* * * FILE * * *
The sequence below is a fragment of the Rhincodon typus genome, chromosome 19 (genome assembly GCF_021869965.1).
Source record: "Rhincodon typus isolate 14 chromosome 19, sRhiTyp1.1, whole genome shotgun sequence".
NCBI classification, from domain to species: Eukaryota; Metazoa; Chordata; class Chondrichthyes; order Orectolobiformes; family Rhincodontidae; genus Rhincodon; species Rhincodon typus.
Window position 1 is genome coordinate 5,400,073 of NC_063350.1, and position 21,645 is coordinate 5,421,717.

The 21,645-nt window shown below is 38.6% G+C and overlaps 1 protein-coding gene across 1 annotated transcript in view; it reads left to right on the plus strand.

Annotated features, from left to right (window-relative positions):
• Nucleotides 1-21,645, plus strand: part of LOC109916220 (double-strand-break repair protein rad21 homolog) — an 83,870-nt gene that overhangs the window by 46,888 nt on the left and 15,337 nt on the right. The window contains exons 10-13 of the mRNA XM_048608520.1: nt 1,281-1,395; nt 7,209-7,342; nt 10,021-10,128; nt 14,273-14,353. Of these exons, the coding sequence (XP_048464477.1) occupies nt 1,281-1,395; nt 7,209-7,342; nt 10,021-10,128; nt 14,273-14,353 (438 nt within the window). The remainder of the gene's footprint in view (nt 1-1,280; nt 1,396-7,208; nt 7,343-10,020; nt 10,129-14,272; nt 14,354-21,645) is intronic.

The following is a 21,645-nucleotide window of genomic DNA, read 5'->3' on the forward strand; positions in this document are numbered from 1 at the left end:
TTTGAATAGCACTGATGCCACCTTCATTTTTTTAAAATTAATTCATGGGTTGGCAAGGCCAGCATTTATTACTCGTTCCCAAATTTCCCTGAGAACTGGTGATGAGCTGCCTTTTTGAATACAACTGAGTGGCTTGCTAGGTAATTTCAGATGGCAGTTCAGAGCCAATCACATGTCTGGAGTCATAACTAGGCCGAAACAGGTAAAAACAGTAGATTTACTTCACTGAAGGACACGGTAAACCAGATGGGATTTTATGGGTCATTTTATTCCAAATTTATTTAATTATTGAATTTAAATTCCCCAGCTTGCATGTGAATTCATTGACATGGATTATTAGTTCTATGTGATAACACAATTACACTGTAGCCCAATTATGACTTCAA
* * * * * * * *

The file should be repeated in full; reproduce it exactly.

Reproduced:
The sequence below is a fragment of the Rhincodon typus genome, chromosome 19 (genome assembly GCF_021869965.1).
Source record: "Rhincodon typus isolate 14 chromosome 19, sRhiTyp1.1, whole genome shotgun sequence".
NCBI classification, from domain to species: Eukaryota; Metazoa; Chordata; class Chondrichthyes; order Orectolobiformes; family Rhincodontidae; genus Rhincodon; species Rhincodon typus.
Window position 1 is genome coordinate 5,400,073 of NC_063350.1, and position 21,645 is coordinate 5,421,717.

The 21,645-nt window shown below is 38.6% G+C and overlaps 1 protein-coding gene across 1 annotated transcript in view; it reads left to right on the plus strand.

Annotated features, from left to right (window-relative positions):
• Nucleotides 1-21,645, plus strand: part of LOC109916220 (double-strand-break repair protein rad21 homolog) — an 83,870-nt gene that overhangs the window by 46,888 nt on the left and 15,337 nt on the right. The window contains exons 10-13 of the mRNA XM_048608520.1: nt 1,281-1,395; nt 7,209-7,342; nt 10,021-10,128; nt 14,273-14,353. Of these exons, the coding sequence (XP_048464477.1) occupies nt 1,281-1,395; nt 7,209-7,342; nt 10,021-10,128; nt 14,273-14,353 (438 nt within the window). The remainder of the gene's footprint in view (nt 1-1,280; nt 1,396-7,208; nt 7,343-10,020; nt 10,129-14,272; nt 14,354-21,645) is intronic.

The following is a 21,645-nucleotide window of genomic DNA, read 5'->3' on the forward strand; positions in this document are numbered from 1 at the left end:
TTTGAATAGCACTGATGCCACCTTCATTTTTTTAAAATTAATTCATGGGTTGGCAAGGCCAGCATTTATTACTCGTTCCCAAATTTCCCTGAGAACTGGTGATGAGCTGCCTTTTTGAATACAACTGAGTGGCTTGCTAGGTAATTTCAGATGGCAGTTCAGAGCCAATCACATGTCTGGAGTCATAACTAGGCCGAAACAGGTAAAAACAGTAGATTTACTTCACTGAAGGACACGGTAAACCAGATGGGATTTTATGGGTCATTTTATTCCAAATTTATTTAATTATTGAATTTAAATTCCCCAGCTTGCATGTGAATTCATTGACATGGATTATTAGTTCTATGTGATAACACAATTACACTGTAGCCCAATTATGACTTCAA